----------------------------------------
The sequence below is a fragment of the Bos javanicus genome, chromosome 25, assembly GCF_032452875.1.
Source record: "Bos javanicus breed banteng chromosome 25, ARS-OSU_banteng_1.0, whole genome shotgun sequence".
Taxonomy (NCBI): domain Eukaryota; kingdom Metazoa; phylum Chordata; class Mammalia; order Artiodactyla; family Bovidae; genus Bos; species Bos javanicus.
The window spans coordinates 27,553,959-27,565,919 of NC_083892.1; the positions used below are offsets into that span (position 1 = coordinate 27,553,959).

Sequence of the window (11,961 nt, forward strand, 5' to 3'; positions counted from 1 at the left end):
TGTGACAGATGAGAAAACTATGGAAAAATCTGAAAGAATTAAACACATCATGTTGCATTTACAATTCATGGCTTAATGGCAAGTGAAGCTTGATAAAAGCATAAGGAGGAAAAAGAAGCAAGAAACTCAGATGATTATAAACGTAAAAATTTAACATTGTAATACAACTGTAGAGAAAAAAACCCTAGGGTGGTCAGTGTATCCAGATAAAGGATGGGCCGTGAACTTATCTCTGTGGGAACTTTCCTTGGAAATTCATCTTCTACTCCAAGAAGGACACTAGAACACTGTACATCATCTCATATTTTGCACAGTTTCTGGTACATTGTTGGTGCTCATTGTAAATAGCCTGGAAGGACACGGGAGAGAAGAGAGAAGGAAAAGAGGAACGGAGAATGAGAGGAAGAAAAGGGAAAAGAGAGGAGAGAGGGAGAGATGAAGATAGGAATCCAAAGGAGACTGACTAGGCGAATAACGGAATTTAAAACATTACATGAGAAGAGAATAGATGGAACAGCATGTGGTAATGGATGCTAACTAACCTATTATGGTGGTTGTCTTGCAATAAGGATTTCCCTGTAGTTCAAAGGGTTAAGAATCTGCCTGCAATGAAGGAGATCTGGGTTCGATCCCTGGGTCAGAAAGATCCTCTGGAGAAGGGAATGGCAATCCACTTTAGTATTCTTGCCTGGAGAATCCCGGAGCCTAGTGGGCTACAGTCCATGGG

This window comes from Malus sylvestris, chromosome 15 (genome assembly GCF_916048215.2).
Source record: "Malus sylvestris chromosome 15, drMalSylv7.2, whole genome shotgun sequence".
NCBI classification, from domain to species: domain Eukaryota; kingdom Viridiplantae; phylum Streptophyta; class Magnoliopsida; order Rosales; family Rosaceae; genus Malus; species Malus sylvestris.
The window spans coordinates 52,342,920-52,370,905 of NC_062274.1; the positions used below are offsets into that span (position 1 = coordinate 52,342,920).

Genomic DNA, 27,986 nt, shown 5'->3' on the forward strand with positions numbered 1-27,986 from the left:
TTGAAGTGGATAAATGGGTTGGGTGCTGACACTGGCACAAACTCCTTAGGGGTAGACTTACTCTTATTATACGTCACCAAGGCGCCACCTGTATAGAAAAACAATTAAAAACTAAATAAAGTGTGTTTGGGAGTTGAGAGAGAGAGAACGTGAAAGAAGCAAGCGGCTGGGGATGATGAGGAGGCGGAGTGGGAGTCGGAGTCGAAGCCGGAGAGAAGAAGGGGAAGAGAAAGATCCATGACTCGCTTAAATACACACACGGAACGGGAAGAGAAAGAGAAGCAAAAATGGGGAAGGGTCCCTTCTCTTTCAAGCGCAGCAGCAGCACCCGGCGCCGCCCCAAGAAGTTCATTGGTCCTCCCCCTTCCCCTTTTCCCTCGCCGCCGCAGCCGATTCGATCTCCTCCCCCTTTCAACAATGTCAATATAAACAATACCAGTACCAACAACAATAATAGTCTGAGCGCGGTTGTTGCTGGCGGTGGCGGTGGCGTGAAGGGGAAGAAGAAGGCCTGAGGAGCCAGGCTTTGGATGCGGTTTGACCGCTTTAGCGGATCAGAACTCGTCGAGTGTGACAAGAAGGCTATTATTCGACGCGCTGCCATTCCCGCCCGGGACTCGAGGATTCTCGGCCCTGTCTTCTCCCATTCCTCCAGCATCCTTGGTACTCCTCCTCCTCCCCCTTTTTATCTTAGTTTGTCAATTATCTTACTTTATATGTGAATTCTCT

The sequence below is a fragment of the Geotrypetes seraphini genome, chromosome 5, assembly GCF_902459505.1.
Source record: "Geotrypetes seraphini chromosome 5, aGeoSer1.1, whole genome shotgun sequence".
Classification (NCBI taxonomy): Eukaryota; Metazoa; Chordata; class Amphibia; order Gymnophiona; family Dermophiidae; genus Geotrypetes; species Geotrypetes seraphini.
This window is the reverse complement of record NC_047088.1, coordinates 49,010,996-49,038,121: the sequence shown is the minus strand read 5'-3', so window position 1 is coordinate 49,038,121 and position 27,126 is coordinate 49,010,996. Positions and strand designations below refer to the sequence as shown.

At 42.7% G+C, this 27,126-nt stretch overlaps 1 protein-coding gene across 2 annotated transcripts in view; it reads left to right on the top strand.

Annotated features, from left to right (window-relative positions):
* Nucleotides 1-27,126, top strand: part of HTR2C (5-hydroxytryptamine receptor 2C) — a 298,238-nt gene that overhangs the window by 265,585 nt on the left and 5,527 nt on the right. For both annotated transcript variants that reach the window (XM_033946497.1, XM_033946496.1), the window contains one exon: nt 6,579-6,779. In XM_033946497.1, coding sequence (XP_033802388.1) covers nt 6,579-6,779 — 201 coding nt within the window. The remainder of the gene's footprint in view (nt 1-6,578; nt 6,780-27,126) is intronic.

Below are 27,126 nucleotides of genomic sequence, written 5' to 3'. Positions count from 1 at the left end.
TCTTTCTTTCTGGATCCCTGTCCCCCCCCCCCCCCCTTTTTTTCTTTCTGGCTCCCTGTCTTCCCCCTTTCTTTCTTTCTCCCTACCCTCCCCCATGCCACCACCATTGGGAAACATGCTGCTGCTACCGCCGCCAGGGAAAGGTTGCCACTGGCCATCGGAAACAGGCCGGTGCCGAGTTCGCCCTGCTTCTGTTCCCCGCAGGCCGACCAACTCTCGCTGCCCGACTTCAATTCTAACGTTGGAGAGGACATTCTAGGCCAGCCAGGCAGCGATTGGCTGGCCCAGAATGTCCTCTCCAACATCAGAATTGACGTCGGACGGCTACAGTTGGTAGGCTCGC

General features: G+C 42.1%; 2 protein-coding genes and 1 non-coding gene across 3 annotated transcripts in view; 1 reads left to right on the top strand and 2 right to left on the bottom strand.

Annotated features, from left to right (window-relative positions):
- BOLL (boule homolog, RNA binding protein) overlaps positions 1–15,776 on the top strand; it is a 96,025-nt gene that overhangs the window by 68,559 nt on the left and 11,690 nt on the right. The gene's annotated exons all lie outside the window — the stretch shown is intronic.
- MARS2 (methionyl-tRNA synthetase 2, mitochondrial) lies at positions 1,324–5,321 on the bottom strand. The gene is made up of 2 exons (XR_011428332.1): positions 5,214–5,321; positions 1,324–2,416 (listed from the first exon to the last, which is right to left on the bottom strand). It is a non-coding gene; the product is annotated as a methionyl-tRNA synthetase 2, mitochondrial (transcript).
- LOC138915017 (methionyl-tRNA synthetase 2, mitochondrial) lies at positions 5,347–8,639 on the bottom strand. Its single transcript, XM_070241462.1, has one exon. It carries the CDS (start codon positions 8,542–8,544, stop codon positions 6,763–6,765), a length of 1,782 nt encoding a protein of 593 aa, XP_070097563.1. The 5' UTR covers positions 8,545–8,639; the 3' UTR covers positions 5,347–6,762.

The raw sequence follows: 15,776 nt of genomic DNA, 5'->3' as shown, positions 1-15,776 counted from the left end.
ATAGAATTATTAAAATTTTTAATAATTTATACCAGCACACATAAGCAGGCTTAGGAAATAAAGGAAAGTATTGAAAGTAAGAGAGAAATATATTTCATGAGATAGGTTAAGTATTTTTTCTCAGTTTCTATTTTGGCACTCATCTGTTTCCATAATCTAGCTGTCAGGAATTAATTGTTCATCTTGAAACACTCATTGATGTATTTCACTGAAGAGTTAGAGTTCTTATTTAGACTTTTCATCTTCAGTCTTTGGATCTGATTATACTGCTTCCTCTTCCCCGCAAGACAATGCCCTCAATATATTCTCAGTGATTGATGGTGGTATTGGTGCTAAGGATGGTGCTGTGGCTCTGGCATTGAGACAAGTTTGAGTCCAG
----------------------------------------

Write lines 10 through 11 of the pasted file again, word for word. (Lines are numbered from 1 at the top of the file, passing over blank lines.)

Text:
The window spans coordinates 52,342,920-52,370,905 of NC_062274.1; the positions used below are offsets into that span (position 1 = coordinate 52,342,920).

Genomic DNA, 27,986 nt, shown 5'->3' on the forward strand with positions numbered 1-27,986 from the left: